Road to Freedom

Feb 01, 2010 | By TFK Staff

To help the slaves freed by the 13th Amendment, Congress established the Freedmen's Bureau in 1865 to help former slaves resettle into life. Despite its accomplishments, the Freedmen's Bureau did not solve the serious economic problems of black Americans. Most continued to live in poverty. They also suffered from racist threats and laws limiting their freedom and civil rights.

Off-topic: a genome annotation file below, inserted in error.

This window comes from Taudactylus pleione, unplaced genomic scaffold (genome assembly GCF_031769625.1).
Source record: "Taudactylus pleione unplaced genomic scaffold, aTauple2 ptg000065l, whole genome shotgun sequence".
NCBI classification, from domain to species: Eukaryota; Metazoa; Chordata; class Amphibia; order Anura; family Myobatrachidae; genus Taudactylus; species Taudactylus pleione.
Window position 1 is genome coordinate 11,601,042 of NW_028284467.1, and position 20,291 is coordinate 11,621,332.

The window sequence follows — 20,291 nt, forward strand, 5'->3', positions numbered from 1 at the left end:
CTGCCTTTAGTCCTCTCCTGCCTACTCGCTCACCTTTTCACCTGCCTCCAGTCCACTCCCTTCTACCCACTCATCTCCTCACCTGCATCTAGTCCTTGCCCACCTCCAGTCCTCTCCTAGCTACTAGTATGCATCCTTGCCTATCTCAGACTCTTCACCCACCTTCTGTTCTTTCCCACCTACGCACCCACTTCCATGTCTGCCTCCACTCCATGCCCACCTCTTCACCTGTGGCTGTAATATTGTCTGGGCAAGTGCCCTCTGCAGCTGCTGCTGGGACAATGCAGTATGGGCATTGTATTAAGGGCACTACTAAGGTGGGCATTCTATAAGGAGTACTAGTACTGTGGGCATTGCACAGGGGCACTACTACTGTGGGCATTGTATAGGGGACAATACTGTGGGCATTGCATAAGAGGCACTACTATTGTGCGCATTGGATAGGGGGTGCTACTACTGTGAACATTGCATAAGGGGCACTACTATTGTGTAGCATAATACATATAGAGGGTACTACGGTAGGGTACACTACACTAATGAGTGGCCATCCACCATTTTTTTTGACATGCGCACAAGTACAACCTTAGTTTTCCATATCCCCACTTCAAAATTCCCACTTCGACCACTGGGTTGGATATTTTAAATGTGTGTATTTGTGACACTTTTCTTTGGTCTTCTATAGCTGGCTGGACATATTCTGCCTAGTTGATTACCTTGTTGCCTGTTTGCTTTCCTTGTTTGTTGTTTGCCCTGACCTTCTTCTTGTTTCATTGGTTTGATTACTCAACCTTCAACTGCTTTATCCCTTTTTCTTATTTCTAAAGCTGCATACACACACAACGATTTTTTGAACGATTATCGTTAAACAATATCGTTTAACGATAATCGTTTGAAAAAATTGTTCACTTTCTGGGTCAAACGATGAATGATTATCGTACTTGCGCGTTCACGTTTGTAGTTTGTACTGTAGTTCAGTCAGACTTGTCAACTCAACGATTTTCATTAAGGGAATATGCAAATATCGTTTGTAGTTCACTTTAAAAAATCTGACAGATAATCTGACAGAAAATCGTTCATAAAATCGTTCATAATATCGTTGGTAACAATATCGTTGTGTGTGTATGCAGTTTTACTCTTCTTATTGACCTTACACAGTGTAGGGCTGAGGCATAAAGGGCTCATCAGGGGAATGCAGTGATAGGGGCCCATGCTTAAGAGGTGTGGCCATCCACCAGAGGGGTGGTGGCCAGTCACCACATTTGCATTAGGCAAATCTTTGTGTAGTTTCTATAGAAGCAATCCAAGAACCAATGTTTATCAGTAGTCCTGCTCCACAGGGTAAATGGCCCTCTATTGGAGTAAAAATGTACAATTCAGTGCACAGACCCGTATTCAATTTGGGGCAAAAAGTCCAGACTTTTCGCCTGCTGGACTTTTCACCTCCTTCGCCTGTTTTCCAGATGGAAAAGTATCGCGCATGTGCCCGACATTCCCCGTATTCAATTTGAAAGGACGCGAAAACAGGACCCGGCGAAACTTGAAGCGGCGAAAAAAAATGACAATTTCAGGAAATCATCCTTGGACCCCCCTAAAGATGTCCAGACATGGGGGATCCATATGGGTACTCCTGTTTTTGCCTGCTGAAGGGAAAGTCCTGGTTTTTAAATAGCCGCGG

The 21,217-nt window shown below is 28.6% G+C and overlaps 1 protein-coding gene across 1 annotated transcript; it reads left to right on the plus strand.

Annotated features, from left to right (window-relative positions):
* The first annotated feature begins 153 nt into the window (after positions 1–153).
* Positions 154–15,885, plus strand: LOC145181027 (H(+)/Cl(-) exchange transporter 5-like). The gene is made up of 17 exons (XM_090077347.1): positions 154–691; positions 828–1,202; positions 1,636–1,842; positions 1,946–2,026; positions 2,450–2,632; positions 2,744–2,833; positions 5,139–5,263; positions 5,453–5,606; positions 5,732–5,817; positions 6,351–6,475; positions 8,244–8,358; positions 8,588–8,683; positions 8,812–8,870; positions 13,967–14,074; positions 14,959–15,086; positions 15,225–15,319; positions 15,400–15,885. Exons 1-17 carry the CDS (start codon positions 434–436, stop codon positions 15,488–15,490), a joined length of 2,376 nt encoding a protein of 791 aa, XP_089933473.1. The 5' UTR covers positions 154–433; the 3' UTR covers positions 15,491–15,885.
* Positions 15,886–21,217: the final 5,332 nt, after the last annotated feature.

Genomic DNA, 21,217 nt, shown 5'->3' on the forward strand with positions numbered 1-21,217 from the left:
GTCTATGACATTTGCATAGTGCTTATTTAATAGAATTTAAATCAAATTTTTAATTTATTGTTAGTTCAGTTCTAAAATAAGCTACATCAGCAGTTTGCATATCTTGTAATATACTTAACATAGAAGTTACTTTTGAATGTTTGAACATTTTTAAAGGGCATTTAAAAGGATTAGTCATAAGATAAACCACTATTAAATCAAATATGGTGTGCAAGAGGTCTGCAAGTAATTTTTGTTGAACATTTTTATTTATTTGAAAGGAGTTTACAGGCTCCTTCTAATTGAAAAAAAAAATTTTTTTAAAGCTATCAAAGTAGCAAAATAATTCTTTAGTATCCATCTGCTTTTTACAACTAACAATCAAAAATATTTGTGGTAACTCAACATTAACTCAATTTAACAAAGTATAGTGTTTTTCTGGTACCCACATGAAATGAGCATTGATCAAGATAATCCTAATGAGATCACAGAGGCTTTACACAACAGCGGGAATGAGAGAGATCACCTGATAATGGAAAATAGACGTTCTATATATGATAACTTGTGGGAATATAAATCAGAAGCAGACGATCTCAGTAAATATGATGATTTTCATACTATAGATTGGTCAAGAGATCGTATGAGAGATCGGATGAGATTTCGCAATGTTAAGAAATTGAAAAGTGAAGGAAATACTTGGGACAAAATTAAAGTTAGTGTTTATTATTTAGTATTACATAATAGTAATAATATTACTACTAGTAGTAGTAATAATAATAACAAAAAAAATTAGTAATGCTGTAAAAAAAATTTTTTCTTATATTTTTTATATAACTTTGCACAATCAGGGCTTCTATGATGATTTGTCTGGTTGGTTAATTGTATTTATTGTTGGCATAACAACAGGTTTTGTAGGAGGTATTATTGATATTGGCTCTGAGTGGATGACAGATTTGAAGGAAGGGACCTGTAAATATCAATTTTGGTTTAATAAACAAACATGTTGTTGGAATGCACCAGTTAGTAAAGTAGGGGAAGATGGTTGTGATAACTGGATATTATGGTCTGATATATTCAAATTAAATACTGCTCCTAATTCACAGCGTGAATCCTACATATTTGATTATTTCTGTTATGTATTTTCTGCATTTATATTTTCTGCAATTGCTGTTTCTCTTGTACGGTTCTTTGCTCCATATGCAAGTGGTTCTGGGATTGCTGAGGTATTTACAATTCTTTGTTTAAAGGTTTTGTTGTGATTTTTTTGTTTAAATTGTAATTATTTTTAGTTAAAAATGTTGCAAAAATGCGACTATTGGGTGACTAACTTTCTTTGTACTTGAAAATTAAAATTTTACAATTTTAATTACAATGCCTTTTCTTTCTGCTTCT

In 1865 and 1866, many Southern state governments passed laws that became known as the black codes. Some of these codes did not allow black people to own land. Others established a nightly curfew and some allowed states to jail black individuals for not having a job. The black codes shocked a powerful group of northern congressmen called the Radical Republicans. They worked hard to pass the 14th Amendment, which gave citizenship to black Americans. It also guaranteed that all federal and state laws would apply equally to everyone, regardless of color.


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